Incidence, Characteristics, and Outcomes of Acute Kidney Injury Treated with Dialysis during Pregnancy and the Postpartum Period
Master of Science
Epidemiology and Biostatistics
Pregnancy-related acute kidney injury (AKI) may be associated with significant morbidity and mortality in young and often otherwise healthy women. We conducted a retrospective cohort study of all consecutive pregnancies between 1997 and 2011 in Ontario and describe the incidence, characteristics, and outcomes of AKI treated with dialysis (AKI-D) during pregnancy or within 12 weeks postpartum. Of 1,918,789 pregnancies, 188 were complicated by AKI-D (incidence proportion: 1 per 10,000, 95% confidence interval 0.8 to 1.1). Eight women died (4.3% versus 0.01% in the general population) and seven (3.9%) survivors remained dialysis-dependent four months after delivery. The presence of AKI-D was associated with several maternal complications as well as low birth weight, small for gestational age, and preterm birth among infants, although there were no stillbirths and fewer than five neonatal deaths in affected pregnancies. In conclusion, AKI-D in pregnancy is rare. Most affected women and their babies have good short-term outcomes.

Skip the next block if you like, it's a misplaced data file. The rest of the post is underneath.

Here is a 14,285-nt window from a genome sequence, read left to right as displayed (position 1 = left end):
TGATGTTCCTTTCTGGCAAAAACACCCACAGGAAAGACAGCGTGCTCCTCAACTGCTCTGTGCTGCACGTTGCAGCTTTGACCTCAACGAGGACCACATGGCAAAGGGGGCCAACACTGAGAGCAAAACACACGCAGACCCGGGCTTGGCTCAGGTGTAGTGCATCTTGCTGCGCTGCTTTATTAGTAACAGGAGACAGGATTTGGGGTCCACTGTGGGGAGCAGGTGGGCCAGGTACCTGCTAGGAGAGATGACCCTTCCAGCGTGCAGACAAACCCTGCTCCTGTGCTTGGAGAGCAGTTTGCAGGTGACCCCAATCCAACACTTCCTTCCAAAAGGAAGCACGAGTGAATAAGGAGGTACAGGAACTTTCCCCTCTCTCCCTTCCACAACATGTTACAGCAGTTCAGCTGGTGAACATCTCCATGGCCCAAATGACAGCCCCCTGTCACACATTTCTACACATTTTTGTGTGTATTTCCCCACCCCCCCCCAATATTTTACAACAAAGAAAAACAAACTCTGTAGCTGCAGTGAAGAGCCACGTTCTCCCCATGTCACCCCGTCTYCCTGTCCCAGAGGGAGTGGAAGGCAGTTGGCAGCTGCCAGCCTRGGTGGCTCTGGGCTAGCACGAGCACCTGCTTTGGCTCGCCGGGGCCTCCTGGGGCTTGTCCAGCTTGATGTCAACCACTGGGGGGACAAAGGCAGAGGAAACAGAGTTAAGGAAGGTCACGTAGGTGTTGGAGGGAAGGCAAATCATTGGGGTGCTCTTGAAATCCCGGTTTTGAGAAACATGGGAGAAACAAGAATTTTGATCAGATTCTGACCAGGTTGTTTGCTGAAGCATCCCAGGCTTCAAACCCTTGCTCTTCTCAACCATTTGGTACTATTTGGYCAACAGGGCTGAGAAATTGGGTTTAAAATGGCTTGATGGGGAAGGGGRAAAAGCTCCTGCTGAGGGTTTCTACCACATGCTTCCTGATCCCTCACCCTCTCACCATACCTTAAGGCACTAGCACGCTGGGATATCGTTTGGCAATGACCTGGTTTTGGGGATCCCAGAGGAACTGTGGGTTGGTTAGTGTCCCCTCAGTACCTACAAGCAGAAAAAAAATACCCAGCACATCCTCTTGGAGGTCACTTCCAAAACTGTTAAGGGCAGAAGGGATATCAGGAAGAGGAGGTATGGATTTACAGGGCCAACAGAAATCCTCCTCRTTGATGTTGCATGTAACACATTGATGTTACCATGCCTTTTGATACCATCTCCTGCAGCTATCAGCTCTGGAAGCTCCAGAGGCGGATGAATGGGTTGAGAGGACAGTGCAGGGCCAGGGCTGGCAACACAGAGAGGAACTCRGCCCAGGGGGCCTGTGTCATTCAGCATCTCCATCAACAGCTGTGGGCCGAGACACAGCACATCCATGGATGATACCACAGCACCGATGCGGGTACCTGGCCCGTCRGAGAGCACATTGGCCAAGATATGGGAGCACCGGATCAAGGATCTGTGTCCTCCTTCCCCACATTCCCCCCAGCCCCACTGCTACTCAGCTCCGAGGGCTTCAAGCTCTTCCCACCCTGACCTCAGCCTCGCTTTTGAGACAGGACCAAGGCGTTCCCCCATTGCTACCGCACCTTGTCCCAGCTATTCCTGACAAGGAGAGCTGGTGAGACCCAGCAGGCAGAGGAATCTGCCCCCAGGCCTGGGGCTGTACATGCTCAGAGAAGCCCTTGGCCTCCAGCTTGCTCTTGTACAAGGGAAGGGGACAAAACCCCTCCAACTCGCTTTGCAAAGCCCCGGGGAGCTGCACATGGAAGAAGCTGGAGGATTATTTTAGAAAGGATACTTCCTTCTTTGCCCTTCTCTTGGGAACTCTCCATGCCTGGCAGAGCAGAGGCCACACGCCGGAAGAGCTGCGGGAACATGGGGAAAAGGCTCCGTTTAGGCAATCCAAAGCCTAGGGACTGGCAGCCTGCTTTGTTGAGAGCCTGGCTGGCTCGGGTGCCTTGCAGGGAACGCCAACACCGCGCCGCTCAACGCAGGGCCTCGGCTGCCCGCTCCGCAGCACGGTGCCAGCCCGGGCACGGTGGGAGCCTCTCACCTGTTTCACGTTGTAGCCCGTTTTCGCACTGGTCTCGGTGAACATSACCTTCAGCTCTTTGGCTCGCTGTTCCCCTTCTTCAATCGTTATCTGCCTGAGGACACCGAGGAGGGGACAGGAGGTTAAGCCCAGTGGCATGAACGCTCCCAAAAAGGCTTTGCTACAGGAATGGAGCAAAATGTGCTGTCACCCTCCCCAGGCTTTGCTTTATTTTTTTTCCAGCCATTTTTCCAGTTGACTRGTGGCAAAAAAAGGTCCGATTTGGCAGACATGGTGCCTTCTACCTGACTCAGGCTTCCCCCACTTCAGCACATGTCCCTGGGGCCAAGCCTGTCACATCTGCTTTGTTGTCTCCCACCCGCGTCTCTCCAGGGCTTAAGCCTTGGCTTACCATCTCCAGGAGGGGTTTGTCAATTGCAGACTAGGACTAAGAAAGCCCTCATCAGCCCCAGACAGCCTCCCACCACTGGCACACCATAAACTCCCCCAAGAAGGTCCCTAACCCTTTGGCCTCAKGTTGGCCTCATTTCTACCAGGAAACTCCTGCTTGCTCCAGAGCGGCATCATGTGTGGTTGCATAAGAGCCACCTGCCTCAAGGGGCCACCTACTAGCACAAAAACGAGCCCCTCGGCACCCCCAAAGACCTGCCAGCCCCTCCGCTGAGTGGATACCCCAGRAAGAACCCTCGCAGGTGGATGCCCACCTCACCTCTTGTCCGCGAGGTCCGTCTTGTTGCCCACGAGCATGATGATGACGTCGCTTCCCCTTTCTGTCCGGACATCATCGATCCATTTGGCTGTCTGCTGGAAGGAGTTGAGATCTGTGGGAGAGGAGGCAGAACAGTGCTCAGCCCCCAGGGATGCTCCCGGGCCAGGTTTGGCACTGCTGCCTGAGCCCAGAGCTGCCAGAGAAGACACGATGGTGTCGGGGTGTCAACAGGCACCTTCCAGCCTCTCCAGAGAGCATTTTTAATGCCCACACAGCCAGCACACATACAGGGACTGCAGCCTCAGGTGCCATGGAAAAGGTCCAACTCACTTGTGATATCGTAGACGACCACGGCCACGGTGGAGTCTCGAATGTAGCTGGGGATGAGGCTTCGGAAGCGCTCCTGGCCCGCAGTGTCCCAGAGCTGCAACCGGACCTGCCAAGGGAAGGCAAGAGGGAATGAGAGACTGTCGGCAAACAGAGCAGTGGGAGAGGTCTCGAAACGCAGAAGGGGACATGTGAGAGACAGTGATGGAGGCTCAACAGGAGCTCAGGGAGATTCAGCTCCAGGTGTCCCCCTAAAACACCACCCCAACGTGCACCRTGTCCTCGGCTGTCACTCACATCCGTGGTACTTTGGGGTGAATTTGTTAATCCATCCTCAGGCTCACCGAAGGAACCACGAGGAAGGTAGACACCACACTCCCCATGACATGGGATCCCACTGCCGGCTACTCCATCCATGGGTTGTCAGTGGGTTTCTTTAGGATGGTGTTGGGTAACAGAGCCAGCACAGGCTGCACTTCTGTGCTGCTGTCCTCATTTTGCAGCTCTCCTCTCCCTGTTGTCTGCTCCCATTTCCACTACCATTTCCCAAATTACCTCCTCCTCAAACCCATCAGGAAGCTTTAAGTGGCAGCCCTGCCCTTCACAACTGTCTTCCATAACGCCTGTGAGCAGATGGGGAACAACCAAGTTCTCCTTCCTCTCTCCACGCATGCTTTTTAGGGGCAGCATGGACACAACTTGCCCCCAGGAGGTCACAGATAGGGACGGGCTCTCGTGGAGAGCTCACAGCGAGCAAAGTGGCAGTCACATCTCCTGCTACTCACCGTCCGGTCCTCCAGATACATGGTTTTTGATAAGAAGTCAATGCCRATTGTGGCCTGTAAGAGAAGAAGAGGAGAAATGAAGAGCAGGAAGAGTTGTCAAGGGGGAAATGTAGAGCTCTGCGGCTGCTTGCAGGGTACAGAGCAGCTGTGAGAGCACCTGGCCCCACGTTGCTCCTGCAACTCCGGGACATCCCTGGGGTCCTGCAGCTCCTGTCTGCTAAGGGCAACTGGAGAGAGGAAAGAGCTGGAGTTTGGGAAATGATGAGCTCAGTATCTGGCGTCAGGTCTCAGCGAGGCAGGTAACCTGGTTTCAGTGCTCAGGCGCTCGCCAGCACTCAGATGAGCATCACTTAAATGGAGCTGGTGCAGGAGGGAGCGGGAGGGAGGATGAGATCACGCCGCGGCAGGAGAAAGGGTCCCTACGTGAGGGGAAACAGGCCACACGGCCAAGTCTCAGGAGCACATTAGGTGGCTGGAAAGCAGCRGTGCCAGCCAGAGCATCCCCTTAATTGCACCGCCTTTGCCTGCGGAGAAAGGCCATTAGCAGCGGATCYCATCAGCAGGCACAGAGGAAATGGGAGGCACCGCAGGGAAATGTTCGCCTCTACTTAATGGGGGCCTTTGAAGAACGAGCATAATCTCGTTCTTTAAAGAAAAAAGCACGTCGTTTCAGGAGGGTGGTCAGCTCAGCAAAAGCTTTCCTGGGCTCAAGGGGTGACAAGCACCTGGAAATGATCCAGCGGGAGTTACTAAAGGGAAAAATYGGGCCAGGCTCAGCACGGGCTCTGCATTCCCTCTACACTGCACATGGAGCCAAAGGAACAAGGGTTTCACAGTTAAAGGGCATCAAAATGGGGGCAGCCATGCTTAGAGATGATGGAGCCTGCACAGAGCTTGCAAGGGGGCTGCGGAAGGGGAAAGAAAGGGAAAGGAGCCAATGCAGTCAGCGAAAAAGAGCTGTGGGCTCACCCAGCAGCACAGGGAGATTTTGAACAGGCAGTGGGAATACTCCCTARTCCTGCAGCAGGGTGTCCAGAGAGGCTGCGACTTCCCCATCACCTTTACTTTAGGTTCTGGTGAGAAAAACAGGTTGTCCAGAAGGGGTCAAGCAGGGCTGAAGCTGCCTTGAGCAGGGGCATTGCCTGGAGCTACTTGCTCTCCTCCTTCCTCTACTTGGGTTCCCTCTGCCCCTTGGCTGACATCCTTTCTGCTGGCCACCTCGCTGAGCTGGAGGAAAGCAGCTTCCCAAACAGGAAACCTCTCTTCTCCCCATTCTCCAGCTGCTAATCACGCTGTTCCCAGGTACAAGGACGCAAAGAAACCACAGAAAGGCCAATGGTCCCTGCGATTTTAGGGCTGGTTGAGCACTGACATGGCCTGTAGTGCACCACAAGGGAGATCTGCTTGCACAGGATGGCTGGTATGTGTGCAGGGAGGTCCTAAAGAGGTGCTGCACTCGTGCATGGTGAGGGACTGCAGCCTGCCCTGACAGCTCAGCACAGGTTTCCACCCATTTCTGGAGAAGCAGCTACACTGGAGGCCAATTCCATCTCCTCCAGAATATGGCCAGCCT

Hildebrand, Ainslie M., "Incidence, Characteristics, and Outcomes of Acute Kidney Injury Treated with Dialysis during Pregnancy and the Postpartum Period" (2017). Electronic Thesis and Dissertation Repository. 4443.